It’s not my intent to make people who have had abortions feel guilty, but I felt that I had been responsible for the death of a child. I also knew that the beautiful young girl would not feel so beautiful anymore. The pangs of guilt clawed at my soul, and my emotions of grief overwhelmed me. I had to discuss it with someone. I chose my parents as the ones to help me break out of the silence that was causing me to experience temporary insanity. I went to them because I knew that they would forgive and reassure me. They did, and my wounds, rather than become infected, began to heal.
My oldest brother was the second prodigal son to come back home. I am not going to confess his sins for him. He had his own problems and worked through them. Now he is a deacon in a Baptist church. My parents' forgiveness and understanding were key to his rededication of his life to God's will.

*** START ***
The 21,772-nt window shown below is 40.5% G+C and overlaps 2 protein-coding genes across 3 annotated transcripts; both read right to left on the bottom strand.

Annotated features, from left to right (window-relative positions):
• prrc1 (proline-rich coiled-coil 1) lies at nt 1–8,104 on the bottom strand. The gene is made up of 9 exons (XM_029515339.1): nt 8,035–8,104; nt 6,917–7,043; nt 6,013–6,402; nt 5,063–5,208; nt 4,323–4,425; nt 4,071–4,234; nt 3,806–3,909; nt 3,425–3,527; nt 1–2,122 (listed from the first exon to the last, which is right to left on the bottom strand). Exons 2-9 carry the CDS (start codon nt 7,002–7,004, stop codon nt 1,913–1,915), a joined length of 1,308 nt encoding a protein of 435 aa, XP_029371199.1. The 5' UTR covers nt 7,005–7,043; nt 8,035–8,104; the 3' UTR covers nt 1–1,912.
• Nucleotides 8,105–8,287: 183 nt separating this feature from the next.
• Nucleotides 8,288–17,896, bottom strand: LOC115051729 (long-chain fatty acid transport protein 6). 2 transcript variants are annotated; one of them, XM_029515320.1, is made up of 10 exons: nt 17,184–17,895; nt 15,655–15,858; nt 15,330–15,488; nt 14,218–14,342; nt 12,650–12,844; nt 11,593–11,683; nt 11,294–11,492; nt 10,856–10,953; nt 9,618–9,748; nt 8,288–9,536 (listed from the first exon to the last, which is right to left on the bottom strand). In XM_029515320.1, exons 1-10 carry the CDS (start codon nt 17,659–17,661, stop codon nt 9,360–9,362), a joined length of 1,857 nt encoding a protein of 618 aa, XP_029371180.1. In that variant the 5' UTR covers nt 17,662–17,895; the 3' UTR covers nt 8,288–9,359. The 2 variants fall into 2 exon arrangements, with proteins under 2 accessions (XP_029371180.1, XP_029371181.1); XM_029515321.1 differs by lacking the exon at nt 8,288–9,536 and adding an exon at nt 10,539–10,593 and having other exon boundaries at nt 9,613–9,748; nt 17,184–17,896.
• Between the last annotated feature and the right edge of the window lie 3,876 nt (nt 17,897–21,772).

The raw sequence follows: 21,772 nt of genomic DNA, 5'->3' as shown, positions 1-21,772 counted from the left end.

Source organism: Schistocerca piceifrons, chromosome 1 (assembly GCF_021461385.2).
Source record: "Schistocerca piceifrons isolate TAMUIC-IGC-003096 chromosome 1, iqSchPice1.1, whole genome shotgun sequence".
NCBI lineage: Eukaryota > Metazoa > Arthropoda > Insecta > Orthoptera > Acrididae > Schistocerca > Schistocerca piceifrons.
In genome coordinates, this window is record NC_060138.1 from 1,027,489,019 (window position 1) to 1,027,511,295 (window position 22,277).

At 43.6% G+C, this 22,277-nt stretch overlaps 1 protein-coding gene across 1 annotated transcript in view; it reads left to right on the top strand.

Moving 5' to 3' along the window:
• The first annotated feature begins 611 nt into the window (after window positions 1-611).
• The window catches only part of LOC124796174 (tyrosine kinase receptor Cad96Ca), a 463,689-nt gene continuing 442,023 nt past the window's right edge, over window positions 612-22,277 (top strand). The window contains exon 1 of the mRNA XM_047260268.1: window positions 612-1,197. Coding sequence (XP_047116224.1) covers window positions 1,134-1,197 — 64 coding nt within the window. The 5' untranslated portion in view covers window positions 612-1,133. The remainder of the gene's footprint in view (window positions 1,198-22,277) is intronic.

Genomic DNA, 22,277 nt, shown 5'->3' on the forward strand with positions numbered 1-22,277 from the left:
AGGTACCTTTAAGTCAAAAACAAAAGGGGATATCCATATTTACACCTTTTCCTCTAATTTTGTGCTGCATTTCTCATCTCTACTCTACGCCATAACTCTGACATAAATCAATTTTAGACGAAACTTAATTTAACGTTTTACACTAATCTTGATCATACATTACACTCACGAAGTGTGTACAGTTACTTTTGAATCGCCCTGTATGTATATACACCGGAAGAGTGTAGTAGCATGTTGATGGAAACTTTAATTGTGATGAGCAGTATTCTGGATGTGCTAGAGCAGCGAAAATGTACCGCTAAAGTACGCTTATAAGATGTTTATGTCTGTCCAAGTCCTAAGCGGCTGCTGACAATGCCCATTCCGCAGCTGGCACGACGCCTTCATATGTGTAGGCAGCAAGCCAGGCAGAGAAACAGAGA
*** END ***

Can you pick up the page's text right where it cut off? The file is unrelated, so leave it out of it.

The third prodigal son who came home was my middle brother, Jerry. He was a talented, brilliant man whom I looked up to for most of my life. When he came back as a prodigal son, he came back as a repentant homosexual, dying of AIDS. His welcome home was not like the return of the prodigal son in the Bible. My father did not run to him; he drove to a hospital to hear his confession. There were no sandals for his feet; he was not going anywhere. There was no robe, only a hospital gown. There was no ring, just an IV needle in his hand. There was no fattened calf, just the IV solution to help sustain his life. And there was no feast, because there was no appetite. But there was a celebration that the prodigal son had come home, repentant and prepared to enter heaven. It was the ultimate resolution of the love-hate relationship my parents had maintained with Jerry since learning about his homosexual lifestyle.